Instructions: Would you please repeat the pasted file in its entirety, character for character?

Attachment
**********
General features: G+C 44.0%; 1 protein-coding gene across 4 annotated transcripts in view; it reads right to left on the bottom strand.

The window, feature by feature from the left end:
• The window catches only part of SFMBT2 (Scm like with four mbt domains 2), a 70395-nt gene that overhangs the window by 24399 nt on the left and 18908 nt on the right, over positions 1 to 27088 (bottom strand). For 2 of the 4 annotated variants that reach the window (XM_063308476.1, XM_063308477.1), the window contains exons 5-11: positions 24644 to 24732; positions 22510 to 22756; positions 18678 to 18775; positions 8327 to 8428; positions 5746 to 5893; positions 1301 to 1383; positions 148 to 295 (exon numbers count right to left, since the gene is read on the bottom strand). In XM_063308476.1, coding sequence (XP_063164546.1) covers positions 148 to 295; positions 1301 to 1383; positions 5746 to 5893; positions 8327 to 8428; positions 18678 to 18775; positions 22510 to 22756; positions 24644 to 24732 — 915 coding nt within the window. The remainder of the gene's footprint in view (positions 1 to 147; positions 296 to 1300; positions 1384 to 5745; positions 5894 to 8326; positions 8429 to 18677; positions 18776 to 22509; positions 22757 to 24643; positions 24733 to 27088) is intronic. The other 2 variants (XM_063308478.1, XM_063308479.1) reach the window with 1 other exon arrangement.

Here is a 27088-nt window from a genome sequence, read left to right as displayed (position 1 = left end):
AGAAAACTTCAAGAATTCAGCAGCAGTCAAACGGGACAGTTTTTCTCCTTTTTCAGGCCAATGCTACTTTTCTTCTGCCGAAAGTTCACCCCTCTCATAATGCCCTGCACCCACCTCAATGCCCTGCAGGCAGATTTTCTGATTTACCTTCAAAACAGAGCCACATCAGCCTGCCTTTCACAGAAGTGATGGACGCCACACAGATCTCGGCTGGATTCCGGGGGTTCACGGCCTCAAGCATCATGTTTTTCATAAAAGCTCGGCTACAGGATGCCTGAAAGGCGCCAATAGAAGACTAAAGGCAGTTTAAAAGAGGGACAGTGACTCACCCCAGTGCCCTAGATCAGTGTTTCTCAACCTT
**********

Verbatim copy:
General features: G+C 44.0%; 1 protein-coding gene across 4 annotated transcripts in view; it reads right to left on the bottom strand.

The window, feature by feature from the left end:
• The window catches only part of SFMBT2 (Scm like with four mbt domains 2), a 70395-nt gene that overhangs the window by 24399 nt on the left and 18908 nt on the right, over positions 1 to 27088 (bottom strand). For 2 of the 4 annotated variants that reach the window (XM_063308476.1, XM_063308477.1), the window contains exons 5-11: positions 24644 to 24732; positions 22510 to 22756; positions 18678 to 18775; positions 8327 to 8428; positions 5746 to 5893; positions 1301 to 1383; positions 148 to 295 (exon numbers count right to left, since the gene is read on the bottom strand). In XM_063308476.1, coding sequence (XP_063164546.1) covers positions 148 to 295; positions 1301 to 1383; positions 5746 to 5893; positions 8327 to 8428; positions 18678 to 18775; positions 22510 to 22756; positions 24644 to 24732 — 915 coding nt within the window. The remainder of the gene's footprint in view (positions 1 to 147; positions 296 to 1300; positions 1384 to 5745; positions 5894 to 8326; positions 8429 to 18677; positions 18776 to 22509; positions 22757 to 24643; positions 24733 to 27088) is intronic. The other 2 variants (XM_063308478.1, XM_063308479.1) reach the window with 1 other exon arrangement.

Here is a 27088-nt window from a genome sequence, read left to right as displayed (position 1 = left end):
AGAAAACTTCAAGAATTCAGCAGCAGTCAAACGGGACAGTTTTTCTCCTTTTTCAGGCCAATGCTACTTTTCTTCTGCCGAAAGTTCACCCCTCTCATAATGCCCTGCACCCACCTCAATGCCCTGCAGGCAGATTTTCTGATTTACCTTCAAAACAGAGCCACATCAGCCTGCCTTTCACAGAAGTGATGGACGCCACACAGATCTCGGCTGGATTCCGGGGGTTCACGGCCTCAAGCATCATGTTTTTCATAAAAGCTCGGCTACAGGATGCCTGAAAGGCGCCAATAGAAGACTAAAGGCAGTTTAAAAGAGGGACAGTGACTCACCCCAGTGCCCTAGATCAGTGTTTCTCAACCTT